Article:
Conservation Leadership Council Releases Paper: Competitive Procurement Programs Can Help Heal the Chesapeake Bay
July 18, 2013. New York, New York. Bion Environmental Technologies, Inc. (OTC QB/BB: BNET) announced that the Conservation Leadership Council (CLC) released a paper by Jeremy Rowland, COO of Bion, titled “Competitive Procurement Programs Can Help Heal the Chesapeake Bay”. The paper and information concerning the CLC is available on their website at www.leadingwithconservation.org.
“The CLC is committed to highlighting academic work that shows us a clear path forward that begins with fiscal responsibility and limited government and ends with real results,” said Gale Norton, CLC member and former U.S. Secretary of the Interior. The paper supports the establishment of a competitive bidding program for verified nutrient reductions, as proposed in Pennsylvania (PA) Senate Bill 994, the Major Watershed Improvement Act. The Bill is focused on reducing the costs of federally-mandated nutrient reductions. PA’s Legislative Budget & Finance Committee published a study in January 2013, A Cost Effective Alternative Approach to Meeting Pennsylvania’s Chesapeake Bay Nutrient Reduction Targets, that projected the adoption of competitive bidding could reduce the cost of verified nutrient reductions by up to 80% ($1.5B annually) by 2025.
The Coalition for an Affordable Bay Solution (CABS) – www.affordablebaysolutions.org, of which Bion is a founding member, has actively supported SB 994, which was approved by the PA Senate Agriculture and Rural Affairs Committee on June 11, 2013. SB 994 now must go to the full PA Senate and Assembly for approval in the upcoming September session. The CLC Board includes representation from various former cabinet secretaries, including Ed Schafer, Bion’s Vice Chairman and former Secretary of Agriculture and Governor of North Dakota, senior environmental policy officials, as well as distinguished representatives from the habitat, environmental law, and agriculture sectors. ______________________________________________________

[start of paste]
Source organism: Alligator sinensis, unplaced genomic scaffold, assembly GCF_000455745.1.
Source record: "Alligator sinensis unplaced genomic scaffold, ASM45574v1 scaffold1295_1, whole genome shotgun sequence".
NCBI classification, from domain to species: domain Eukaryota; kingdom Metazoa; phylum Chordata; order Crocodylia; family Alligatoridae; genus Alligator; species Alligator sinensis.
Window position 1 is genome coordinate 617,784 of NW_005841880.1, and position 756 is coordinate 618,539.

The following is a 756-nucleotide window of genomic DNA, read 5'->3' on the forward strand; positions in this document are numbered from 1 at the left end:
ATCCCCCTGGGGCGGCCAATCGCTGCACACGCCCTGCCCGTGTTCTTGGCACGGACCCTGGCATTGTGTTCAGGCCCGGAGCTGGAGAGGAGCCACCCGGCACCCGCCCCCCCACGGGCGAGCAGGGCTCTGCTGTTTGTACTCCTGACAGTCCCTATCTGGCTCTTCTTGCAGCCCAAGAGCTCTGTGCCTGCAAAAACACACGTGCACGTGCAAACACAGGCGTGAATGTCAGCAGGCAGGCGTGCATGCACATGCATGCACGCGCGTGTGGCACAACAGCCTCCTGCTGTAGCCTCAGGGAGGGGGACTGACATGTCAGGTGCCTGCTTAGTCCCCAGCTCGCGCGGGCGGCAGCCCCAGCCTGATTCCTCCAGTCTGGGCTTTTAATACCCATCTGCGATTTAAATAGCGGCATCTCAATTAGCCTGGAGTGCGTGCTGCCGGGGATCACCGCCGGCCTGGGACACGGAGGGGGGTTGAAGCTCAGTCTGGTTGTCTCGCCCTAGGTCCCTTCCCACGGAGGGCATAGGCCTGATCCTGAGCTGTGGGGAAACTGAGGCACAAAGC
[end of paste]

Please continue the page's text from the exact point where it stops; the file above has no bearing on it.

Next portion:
Bion Environmental Technologies has provided environmental treatment solutions to the agriculture and livestock industry since 1990. Bion’s patented, next-generation technology provides a unique comprehensive treatment of livestock waste that achieves substantial reductions in nitrogen and phosphorus, ammonia, greenhouse and other gases, as well as pathogens, hormones, herbicides and pesticides in the waste stream. Bion’s process simultaneously recovers cellulosic biomass from the waste stream that can be used to produce renewable energy. Bion’s technology enables the reduction of nutrients and other pollutants from existing livestock operations, as well as the ability to develop new, state-of-the-art livestock facilities in strategic locations with minimal environmental impacts and substantially improved resource and operational efficiencies.
In August 2012, Bion’s system at Kreider Dairy, a 2,000 cow dairy facility in Lancaster County, Pennsylvania, was issued a full and final water quality permit and its nitrogen reduction verification plan was approved by the PA Department of Environmental Protection. Verified nitrogen reductions from Bion’s treatment of dairy and other livestock waste can be achieved at a fraction of the cost of traditional solutions that remove nitrogen at downstream ‘point sources’ such as municipal waste water treatment plants, power plants and other industrial facilities, and the treatment of storm water runoff. For more information, see Bion’s websites, www.biontech.com and www.bionpa.com.
This material includes forward-looking statements based on management’s current reasonable business expectations. In this document, the words ‘expect’, ‘will’, ‘proposed’ and similar expressions identify certain forward-looking statements. These statements are made in reliance on the Private Securities Litigation Reform Act, Section 27A of the Securities act of 1933, as amended. There are numerous risks and uncertainties that could result in actual results differing materially from expected outcomes.
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